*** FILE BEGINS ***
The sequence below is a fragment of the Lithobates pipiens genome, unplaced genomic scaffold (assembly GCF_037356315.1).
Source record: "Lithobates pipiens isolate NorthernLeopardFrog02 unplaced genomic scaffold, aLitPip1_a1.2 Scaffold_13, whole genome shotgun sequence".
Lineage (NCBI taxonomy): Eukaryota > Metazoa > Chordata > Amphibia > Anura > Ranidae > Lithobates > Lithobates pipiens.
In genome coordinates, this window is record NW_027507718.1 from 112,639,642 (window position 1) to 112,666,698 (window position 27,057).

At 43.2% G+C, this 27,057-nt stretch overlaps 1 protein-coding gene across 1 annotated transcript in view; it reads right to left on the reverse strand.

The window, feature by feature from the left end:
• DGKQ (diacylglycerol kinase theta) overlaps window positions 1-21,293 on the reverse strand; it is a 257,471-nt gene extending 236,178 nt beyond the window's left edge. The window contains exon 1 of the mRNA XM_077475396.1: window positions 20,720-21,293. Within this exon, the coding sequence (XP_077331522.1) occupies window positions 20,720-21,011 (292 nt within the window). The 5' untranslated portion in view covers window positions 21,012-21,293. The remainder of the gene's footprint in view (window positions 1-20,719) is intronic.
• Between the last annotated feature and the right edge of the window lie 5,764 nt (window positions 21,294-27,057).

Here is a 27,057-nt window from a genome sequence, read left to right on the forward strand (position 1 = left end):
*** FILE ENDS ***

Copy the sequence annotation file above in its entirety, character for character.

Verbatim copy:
The sequence below is a fragment of the Lithobates pipiens genome, unplaced genomic scaffold (assembly GCF_037356315.1).
Source record: "Lithobates pipiens isolate NorthernLeopardFrog02 unplaced genomic scaffold, aLitPip1_a1.2 Scaffold_13, whole genome shotgun sequence".
Lineage (NCBI taxonomy): Eukaryota > Metazoa > Chordata > Amphibia > Anura > Ranidae > Lithobates > Lithobates pipiens.
In genome coordinates, this window is record NW_027507718.1 from 112,639,642 (window position 1) to 112,666,698 (window position 27,057).

At 43.2% G+C, this 27,057-nt stretch overlaps 1 protein-coding gene across 1 annotated transcript in view; it reads right to left on the reverse strand.

The window, feature by feature from the left end:
• DGKQ (diacylglycerol kinase theta) overlaps window positions 1-21,293 on the reverse strand; it is a 257,471-nt gene extending 236,178 nt beyond the window's left edge. The window contains exon 1 of the mRNA XM_077475396.1: window positions 20,720-21,293. Within this exon, the coding sequence (XP_077331522.1) occupies window positions 20,720-21,011 (292 nt within the window). The 5' untranslated portion in view covers window positions 21,012-21,293. The remainder of the gene's footprint in view (window positions 1-20,719) is intronic.
• Between the last annotated feature and the right edge of the window lie 5,764 nt (window positions 21,294-27,057).

Here is a 27,057-nt window from a genome sequence, read left to right on the forward strand (position 1 = left end):